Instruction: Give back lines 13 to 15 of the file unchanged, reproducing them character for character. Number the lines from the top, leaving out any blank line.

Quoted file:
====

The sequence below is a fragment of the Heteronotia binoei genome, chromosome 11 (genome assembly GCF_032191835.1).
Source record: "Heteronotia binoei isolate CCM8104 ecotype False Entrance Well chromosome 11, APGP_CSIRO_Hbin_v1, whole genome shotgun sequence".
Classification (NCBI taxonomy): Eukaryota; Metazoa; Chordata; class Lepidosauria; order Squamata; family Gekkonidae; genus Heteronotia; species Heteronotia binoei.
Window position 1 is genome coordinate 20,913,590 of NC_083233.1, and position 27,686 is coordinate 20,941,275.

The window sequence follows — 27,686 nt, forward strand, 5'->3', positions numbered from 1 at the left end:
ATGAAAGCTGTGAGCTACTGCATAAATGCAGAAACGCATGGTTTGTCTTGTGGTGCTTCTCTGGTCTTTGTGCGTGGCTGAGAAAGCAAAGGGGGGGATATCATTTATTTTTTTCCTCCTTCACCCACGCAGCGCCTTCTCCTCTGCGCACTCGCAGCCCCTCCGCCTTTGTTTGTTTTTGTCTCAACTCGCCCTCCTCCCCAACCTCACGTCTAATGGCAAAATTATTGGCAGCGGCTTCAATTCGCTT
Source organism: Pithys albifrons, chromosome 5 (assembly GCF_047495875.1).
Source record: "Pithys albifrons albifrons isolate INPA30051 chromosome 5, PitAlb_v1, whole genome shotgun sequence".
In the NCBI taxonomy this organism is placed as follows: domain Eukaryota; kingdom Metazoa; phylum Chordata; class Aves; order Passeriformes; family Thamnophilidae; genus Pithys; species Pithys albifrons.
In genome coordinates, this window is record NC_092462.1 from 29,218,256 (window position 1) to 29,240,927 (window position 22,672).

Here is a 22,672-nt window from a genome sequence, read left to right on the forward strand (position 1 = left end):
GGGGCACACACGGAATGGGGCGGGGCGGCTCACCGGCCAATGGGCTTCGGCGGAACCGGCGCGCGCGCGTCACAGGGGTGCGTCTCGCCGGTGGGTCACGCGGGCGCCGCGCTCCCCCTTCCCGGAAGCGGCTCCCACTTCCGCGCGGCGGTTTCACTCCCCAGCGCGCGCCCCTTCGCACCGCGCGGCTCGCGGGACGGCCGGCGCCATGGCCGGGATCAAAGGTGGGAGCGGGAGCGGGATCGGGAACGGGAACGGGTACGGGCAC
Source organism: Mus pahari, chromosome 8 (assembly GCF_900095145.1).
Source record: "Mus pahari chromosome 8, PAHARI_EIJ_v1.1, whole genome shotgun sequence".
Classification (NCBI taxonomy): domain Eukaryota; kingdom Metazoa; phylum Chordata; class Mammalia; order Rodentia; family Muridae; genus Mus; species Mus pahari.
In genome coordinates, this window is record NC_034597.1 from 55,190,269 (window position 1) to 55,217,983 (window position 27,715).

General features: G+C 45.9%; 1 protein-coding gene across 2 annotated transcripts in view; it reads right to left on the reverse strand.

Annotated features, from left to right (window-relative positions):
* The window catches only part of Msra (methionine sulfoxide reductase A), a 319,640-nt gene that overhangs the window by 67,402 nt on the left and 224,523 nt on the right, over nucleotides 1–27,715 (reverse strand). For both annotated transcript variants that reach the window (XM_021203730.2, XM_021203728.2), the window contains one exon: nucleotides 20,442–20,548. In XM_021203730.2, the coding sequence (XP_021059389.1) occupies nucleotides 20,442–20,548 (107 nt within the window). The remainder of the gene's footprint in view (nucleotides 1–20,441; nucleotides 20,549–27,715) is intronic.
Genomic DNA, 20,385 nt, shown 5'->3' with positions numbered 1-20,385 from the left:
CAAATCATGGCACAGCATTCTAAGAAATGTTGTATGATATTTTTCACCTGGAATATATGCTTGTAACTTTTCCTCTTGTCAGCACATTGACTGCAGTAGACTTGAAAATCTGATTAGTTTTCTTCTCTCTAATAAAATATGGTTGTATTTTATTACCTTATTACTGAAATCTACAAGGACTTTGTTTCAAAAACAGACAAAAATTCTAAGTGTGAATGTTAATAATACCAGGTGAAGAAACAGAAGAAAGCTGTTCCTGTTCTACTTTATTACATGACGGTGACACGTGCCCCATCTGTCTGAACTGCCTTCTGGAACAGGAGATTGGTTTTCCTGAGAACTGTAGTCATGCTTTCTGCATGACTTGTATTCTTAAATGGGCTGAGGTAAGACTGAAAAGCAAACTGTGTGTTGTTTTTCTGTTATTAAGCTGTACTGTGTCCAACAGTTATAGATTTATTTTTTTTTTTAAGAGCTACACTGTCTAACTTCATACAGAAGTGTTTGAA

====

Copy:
Source organism: Mus pahari, chromosome 8 (assembly GCF_900095145.1).
Source record: "Mus pahari chromosome 8, PAHARI_EIJ_v1.1, whole genome shotgun sequence".
Classification (NCBI taxonomy): domain Eukaryota; kingdom Metazoa; phylum Chordata; class Mammalia; order Rodentia; family Muridae; genus Mus; species Mus pahari.